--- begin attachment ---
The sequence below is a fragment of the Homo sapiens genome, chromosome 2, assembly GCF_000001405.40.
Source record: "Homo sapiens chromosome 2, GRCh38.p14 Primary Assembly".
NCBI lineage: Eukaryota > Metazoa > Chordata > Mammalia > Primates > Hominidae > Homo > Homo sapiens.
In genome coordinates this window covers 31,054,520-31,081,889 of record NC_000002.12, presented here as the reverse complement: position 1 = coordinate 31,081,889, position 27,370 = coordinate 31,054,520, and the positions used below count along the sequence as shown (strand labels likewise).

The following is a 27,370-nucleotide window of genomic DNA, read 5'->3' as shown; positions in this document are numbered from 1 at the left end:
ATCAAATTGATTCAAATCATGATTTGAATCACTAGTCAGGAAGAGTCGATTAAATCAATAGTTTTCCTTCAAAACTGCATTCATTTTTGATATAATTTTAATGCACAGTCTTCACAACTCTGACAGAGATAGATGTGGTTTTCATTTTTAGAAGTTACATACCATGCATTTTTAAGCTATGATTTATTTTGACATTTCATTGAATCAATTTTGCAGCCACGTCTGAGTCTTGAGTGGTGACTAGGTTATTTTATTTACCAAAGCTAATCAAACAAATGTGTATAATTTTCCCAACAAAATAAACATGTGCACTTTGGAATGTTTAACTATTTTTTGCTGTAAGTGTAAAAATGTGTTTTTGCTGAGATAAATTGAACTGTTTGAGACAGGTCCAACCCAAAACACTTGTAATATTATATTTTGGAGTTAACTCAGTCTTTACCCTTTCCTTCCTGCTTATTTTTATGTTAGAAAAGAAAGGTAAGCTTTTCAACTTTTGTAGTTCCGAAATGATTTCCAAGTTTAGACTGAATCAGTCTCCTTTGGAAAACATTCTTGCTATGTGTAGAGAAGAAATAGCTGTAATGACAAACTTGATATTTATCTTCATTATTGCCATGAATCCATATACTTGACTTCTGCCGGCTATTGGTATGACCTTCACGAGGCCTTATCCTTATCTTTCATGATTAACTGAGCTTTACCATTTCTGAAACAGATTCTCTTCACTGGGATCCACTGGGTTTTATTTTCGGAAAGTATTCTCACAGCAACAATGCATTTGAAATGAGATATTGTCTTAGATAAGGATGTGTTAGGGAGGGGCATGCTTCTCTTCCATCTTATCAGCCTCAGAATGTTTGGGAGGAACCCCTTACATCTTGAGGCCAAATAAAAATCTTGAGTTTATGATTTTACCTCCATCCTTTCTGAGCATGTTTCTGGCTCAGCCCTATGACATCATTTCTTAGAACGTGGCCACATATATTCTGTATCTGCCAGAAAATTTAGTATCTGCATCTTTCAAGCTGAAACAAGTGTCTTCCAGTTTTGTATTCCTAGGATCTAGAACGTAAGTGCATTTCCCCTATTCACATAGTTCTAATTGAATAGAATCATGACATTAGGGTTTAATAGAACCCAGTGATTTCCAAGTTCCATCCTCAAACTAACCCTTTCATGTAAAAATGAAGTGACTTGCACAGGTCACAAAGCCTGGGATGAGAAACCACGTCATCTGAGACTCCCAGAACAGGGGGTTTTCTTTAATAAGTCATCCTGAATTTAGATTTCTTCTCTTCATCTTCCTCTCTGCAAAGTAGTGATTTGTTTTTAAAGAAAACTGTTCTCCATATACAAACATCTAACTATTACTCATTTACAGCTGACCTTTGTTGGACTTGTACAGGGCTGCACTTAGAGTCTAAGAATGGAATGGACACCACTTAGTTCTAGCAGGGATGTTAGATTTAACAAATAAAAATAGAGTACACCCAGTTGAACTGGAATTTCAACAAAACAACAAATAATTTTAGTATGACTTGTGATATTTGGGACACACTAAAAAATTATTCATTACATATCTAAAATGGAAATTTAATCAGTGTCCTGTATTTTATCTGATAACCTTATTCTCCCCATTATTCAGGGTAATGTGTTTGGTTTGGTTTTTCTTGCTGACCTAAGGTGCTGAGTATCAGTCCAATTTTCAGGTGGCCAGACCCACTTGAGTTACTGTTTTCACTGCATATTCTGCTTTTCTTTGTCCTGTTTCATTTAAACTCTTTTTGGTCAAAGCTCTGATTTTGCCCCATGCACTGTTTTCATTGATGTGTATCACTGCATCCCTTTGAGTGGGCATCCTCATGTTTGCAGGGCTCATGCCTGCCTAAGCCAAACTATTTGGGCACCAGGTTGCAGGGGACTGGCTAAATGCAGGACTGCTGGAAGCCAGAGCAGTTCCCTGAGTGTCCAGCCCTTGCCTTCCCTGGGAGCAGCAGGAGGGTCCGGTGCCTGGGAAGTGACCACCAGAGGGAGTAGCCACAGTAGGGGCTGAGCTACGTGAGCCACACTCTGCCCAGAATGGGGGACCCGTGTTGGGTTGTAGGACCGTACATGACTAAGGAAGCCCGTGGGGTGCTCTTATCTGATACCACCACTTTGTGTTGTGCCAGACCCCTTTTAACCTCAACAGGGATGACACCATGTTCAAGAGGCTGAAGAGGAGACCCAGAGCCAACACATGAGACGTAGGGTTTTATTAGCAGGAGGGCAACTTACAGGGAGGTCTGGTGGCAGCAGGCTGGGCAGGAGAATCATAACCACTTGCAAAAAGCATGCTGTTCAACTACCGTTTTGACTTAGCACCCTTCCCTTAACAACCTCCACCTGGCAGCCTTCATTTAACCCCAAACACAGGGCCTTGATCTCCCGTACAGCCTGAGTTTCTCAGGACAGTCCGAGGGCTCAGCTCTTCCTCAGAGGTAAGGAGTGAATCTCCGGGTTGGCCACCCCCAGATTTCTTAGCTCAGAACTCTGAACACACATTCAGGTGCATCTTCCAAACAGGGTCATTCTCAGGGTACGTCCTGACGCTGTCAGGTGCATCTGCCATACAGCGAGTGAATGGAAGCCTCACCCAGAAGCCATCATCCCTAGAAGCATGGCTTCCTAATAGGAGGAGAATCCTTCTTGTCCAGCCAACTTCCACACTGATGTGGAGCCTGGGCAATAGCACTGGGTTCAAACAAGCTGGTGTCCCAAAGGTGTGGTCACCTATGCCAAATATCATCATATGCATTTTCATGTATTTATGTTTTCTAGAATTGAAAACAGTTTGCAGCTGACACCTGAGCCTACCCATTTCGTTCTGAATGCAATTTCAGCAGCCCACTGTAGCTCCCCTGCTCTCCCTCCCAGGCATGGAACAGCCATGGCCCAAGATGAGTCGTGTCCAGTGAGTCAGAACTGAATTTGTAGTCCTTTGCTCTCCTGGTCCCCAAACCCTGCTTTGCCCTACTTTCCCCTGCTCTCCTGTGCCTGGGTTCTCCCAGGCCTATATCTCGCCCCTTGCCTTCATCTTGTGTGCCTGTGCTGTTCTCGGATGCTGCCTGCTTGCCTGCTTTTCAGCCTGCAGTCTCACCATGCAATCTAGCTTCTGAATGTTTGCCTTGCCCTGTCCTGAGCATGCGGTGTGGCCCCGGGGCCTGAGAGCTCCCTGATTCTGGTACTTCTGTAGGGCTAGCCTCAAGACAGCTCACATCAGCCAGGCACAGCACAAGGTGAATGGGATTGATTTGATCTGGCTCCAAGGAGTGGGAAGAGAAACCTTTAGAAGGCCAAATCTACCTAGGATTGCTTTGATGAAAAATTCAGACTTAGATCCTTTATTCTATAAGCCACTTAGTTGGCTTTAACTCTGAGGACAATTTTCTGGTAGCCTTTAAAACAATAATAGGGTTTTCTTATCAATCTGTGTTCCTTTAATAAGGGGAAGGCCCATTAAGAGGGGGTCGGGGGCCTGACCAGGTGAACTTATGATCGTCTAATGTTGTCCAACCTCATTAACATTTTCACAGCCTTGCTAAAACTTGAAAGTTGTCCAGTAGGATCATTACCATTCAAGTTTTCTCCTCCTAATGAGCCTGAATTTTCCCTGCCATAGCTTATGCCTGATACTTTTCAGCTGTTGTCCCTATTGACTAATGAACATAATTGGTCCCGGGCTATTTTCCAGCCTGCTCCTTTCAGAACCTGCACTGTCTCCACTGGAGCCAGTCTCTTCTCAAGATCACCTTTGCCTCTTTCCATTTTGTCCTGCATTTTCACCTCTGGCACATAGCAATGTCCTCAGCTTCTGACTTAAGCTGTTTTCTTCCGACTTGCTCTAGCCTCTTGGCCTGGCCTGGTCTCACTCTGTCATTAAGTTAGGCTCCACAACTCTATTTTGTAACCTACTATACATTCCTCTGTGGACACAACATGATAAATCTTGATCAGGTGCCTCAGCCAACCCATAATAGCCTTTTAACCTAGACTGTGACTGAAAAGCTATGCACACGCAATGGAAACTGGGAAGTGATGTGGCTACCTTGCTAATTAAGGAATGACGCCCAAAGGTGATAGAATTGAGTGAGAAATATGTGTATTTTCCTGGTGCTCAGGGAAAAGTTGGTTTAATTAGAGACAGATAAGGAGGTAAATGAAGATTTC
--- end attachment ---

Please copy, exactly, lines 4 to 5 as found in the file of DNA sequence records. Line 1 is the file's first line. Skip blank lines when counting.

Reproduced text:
In genome coordinates this window covers 31,054,520-31,081,889 of record NC_000002.12, presented here as the reverse complement: position 1 = coordinate 31,081,889, position 27,370 = coordinate 31,054,520, and the positions used below count along the sequence as shown (strand labels likewise).

The following is a 27,370-nucleotide window of genomic DNA, read 5'->3' as shown; positions in this document are numbered from 1 at the left end: